By now, two years into the COVID-19 pandemic, many Americans have realized that pandemic-era restrictions were ineffective and overly punitive. Scientific studies have found that lockdowns and mask mandates were drastically less effective at preventing COVID spread and deaths than public health officials claimed. A poll showed that only 44% of Americans trust what the Centers for Disease Control (CDC) says about COVID-19, a startling figure for an agency that is supposed to represent science. And even after most Americans have been vaccinated, government officials continue to advocate for pandemic restrictions that have no scientific justification.
Dr. Scott Atlas, a Senior Fellow at the Hoover Institution and a former advisor to the President and member of the White House Coronavirus Task Force, saw this coming.
Dr. Atlas’s new book, A Plague Upon Our House: My Fight at the Trump White House to Stop Covid from Destroying America, chronicles his time serving on the White House Coronavirus Task Force and is a must-read for anyone who wants to understand how unelected public health bureaucrats took control of the pandemic response and implemented irrational policies with disastrous consequences for the public. Dr. Atlas emerges from the book as one of the only voices of reason on the Coronavirus Task Force frequently warning others (to little reception) that overly restrictive pandemic restrictions would do more harm than good.
Much of the book takes aim at three bureaucrats in particular: Anthony Fauci, Deborah Birx (the former White House COVID task force coordinator), and Robert Redfield (the then Director of the CDC). Dr. Atlas refers to these three officials as the “troika,” and he highlights through a series of anecdotes how Fauci, Birx, and Redfield ignored science, engaged in fear-mongering, and enjoyed near-unlimited authority to set COVID-19 policy. The result? The needlessly restrictive federal health recommendations and policies that have lasted through today.
From Atlas’s experiences, it is clear that Fauci and Birx behaved as a dictatorial duo, silencing dissent from those who questioned their recommendations as they proposed an increasingly radical series of policies. As Atlas explains, the Task Force had three straightforward priorities at the outset of the pandemic: find a vaccine as quickly as possible, flatten the curve to prevent hospital overcrowding, and increase the supply of PPE. However, public health officials such as Fauci and Birx quickly moved towards a radical zero-COVID approach aimed at “eliminating positive tests in people with zero symptoms and very little risk of any serious illness.”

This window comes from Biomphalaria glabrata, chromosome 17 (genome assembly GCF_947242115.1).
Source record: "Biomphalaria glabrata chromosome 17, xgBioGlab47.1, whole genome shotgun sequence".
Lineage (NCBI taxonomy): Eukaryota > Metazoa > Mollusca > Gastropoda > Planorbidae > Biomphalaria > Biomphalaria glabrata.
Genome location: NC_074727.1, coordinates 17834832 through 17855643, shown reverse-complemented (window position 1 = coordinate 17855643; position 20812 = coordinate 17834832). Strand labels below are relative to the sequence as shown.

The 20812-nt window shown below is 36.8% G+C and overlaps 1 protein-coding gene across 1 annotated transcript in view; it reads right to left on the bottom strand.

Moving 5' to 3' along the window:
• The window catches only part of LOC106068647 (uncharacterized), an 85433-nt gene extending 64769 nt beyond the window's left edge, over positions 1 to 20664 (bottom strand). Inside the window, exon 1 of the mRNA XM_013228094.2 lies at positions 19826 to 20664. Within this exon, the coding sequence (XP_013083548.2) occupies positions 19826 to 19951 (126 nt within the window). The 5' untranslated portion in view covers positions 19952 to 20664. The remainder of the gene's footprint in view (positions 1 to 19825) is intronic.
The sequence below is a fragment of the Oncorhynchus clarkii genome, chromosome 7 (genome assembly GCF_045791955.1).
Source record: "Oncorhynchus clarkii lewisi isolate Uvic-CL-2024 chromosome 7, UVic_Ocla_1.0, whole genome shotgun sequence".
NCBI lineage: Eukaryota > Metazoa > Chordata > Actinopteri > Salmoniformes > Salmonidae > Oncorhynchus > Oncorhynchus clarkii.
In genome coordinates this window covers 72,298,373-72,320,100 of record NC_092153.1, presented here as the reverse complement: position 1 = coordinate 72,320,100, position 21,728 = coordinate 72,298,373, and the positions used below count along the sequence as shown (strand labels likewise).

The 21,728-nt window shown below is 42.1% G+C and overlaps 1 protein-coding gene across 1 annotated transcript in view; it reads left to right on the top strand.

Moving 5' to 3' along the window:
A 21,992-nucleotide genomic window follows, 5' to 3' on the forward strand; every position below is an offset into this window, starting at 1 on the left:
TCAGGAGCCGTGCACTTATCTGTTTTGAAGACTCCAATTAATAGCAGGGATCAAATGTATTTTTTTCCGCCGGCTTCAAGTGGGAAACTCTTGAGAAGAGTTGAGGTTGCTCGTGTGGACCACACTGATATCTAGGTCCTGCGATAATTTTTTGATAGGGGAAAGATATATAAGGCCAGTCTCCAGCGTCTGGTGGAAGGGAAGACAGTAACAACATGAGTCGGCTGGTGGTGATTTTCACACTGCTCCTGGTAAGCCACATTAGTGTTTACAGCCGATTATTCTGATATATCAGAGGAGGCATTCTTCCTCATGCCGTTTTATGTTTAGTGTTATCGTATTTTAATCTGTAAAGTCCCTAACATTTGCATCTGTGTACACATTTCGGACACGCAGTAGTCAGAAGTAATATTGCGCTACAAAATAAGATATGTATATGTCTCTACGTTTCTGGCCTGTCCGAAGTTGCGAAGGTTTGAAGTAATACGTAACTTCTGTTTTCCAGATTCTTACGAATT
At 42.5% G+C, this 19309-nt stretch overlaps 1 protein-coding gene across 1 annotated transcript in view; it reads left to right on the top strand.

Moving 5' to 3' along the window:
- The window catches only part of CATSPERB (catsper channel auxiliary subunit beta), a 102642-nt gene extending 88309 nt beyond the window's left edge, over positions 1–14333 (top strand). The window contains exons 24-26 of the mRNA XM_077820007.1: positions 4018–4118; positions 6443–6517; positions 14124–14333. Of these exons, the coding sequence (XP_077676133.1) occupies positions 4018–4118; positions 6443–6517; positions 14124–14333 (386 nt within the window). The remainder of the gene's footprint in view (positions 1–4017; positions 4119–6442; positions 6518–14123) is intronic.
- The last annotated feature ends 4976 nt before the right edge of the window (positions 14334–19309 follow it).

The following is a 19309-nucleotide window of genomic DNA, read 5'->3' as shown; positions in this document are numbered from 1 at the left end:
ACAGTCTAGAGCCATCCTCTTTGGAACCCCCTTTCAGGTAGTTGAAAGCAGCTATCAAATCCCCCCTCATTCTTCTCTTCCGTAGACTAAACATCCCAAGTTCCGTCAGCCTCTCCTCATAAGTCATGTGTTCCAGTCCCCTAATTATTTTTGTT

According to Atlas, “No matter what the President himself said, the Vice President and political team… feared Fauci and Birx, who held extremely high political approval. That was a de facto authorization, allowing them to formulate and then communicate what the public would hear as the administration’s policy recommendations.” This is a stunning revelation, and it is hard to imagine another point in American history when two unelected officials wielded this level of authority over administration policy.
Birx, especially, used this authority to devastating effect. One example: school reopenings. Prolonged school closures were one of the worst policy missteps of the entire pandemic. Data since the spring of 2020 showed that the COVID risk to healthy children was extremely low; additionally, at that time and subsequently, dozens of studies conducted around the world everywhere from Japan to Sweden, showed that children are extremely unlikely to transmit the virus. Yet schools around the United States remained closed, leading to unfathomable learning loss and worsening mental health for millions of children. Dr. Atlas had access to these studies and presented them to the Task Force. But when he did, Birx responded by saying “There is a bell curve of epidemiologists, and you [Dr. Atlas] are at the fringe.” She then demanded that the rest of the task force agree with her assessment that school closures were necessary. Birx’s blatant disregard for objective scientific evidence is shocking and highlights how the stubbornness of a small group of officials affected the fates of millions of American schoolchildren.